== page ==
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The Film Experience™ was created by Nathaniel R. Gemini, Cinephile, Actressexual. All material herein is written and copyrighted by Nathaniel or a member of our team as noted.


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How had i never seen... Enter the Dragon

"A action movie classic" - Jaragon

"Honestly, I saw Kentucky Fried Movie -- which ends with a long parody of this film -- about 5-10 years before I got around to seeing Enter the Dragon itself. I remember so much more about [the former]". -James

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Directors (For Sama)
Lulu Wang (The Farewell)
Ritesh Batra (Photograph)
Schmidt & Abrantes (Diamantino)
Jia Zhang-ke (Ash is Purest White)

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Entries in Jehane Noujaim (1)


NYFF Must-See: "The Square"

TFE's 51st New York Film Festival (Sep 27-Oct 14) continues with Jose discussing The Square.


Jehane Noujaim's The Square is one of those rare movies that provoke physical reactions in their audiences. Watching it in a pretty much packed room, it was strange to listen to gasps, "ohmygod"s and clenching teeth in the darkness. All of these reactions were caused by brutal images of torture and violence in which we see regular people being deprived of their freedom, their dignity and even their lives. Noujaim's documentary is a chronicle of the occupation of Tahrir Square in Cairo as seen through the eyes of key players of the revolution including a young idealist, a member of the controversial Muslim Brotherhood, a folk singer and actor Khalid Abdalla (The Kite Runner, United 93).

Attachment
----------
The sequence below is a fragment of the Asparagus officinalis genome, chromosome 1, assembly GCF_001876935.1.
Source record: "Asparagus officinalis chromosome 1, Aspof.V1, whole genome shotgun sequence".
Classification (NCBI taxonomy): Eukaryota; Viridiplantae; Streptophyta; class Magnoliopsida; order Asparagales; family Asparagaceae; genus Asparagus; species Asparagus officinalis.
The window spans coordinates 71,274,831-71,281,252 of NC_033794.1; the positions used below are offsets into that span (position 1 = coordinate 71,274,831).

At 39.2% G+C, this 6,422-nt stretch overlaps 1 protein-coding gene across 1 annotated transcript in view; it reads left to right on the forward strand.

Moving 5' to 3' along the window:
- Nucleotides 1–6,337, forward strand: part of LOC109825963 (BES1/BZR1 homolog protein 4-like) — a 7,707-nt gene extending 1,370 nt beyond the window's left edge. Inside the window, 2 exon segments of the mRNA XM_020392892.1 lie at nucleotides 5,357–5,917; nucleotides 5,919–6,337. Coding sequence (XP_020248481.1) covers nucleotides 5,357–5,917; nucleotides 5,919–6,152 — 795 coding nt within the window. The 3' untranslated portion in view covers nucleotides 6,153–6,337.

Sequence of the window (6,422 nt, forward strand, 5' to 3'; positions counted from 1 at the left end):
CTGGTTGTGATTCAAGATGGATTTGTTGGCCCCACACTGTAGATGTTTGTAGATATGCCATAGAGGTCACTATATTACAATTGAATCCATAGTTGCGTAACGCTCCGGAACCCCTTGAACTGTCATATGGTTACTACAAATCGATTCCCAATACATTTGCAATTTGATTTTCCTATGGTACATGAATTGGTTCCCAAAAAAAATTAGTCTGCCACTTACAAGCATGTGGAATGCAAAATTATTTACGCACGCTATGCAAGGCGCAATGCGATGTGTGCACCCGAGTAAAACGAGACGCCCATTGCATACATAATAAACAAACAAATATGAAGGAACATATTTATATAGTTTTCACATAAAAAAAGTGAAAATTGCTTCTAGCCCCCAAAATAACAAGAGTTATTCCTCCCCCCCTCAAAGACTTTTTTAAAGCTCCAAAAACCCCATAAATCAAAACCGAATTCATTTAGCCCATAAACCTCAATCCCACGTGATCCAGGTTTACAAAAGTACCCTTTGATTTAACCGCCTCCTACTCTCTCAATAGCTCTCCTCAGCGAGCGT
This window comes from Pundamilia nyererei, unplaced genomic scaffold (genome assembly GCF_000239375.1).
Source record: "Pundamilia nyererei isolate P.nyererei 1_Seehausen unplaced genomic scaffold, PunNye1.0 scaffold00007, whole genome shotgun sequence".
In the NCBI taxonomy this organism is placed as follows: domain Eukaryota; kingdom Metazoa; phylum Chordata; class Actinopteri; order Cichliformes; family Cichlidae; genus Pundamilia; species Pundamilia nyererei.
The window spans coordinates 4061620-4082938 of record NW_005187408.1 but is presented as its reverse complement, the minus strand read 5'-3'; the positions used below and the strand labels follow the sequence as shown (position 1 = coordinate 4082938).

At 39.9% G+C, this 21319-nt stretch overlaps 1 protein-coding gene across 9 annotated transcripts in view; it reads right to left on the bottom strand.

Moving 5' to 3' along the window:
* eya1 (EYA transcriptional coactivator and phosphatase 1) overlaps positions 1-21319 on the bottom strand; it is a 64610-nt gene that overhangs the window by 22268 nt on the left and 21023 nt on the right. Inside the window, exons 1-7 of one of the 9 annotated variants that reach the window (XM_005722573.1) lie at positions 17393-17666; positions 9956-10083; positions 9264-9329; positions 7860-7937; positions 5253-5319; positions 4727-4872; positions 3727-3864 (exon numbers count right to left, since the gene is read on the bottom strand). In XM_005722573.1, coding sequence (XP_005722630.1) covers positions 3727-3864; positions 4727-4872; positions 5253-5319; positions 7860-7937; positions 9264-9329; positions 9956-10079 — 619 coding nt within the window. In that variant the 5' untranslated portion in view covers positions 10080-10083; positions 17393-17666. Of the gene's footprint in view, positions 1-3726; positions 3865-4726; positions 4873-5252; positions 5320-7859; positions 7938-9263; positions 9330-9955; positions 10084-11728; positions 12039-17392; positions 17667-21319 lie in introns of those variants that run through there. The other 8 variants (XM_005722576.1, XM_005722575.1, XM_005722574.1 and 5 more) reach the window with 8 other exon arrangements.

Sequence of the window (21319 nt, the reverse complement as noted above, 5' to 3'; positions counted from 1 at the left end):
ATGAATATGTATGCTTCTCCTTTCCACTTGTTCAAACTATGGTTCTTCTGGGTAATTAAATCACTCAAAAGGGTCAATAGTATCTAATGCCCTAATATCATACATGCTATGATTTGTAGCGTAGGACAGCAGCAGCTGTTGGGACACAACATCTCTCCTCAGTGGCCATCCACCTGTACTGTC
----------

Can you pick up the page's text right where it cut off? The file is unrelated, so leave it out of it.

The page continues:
The filmmaker takes us through the most significant moments of the uprising and we see how with the people's sheer will and persistence three regimes are overthrown within less than a year. Noujaim cleverly structures the film so that more than being a journalistic piece, it also works as a seamless drama. "As long as there's a camera the revolution will continue" says one of the main character and we see some of the characters change political positions, suffer horribly at the hands of the military and even become enemies of sorts once they discover what might be the film's most shattering revelation: that in the end it's always the people fighting each other.

Having grown up in one of the few countries in the American continent where coups still occur, The Square hit perhaps a little too close to home; where I ought to have been inspired, I was sadly reminded that democratic changes often take decades to finalize. The film as such is a rousing call to action that ought to intimidate totalitarian regimes by simply reminding them that people will fight for what they believe in.  For me personally, it was a bittersweet experience that lifted my spirit, brought it back down and then sent me home complete pissed off. This is what political cinema should be about, right?

The Square won the Audience Awards at the Sundance and Toronto Film Festivals. It plays exclusively on 10/03 and it's a true must-see.